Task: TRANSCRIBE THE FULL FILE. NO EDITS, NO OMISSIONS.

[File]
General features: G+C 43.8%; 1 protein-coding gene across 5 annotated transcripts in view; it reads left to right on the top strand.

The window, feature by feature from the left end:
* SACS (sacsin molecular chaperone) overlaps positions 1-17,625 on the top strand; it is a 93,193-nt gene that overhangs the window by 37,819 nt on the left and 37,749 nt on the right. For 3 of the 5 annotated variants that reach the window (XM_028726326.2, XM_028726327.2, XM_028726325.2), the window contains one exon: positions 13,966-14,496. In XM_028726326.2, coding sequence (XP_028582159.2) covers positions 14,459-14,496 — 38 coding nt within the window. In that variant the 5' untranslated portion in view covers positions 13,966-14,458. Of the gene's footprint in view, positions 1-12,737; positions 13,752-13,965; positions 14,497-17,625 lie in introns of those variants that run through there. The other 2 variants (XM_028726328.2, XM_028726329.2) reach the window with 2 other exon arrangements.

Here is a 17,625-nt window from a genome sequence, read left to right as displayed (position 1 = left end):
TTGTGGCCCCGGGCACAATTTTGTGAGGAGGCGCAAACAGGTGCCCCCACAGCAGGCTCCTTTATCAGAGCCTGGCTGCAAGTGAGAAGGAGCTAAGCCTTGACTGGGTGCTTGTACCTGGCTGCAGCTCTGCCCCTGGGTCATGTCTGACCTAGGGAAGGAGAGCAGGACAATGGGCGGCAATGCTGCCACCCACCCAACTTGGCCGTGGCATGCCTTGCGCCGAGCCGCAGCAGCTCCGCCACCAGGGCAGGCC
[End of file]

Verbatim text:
General features: G+C 43.8%; 1 protein-coding gene across 5 annotated transcripts in view; it reads left to right on the top strand.

The window, feature by feature from the left end:
* SACS (sacsin molecular chaperone) overlaps positions 1-17,625 on the top strand; it is a 93,193-nt gene that overhangs the window by 37,819 nt on the left and 37,749 nt on the right. For 3 of the 5 annotated variants that reach the window (XM_028726326.2, XM_028726327.2, XM_028726325.2), the window contains one exon: positions 13,966-14,496. In XM_028726326.2, coding sequence (XP_028582159.2) covers positions 14,459-14,496 — 38 coding nt within the window. In that variant the 5' untranslated portion in view covers positions 13,966-14,458. Of the gene's footprint in view, positions 1-12,737; positions 13,752-13,965; positions 14,497-17,625 lie in introns of those variants that run through there. The other 2 variants (XM_028726328.2, XM_028726329.2) reach the window with 2 other exon arrangements.

Here is a 17,625-nt window from a genome sequence, read left to right as displayed (position 1 = left end):
TTGTGGCCCCGGGCACAATTTTGTGAGGAGGCGCAAACAGGTGCCCCCACAGCAGGCTCCTTTATCAGAGCCTGGCTGCAAGTGAGAAGGAGCTAAGCCTTGACTGGGTGCTTGTACCTGGCTGCAGCTCTGCCCCTGGGTCATGTCTGACCTAGGGAAGGAGAGCAGGACAATGGGCGGCAATGCTGCCACCCACCCAACTTGGCCGTGGCATGCCTTGCGCCGAGCCGCAGCAGCTCCGCCACCAGGGCAGGCC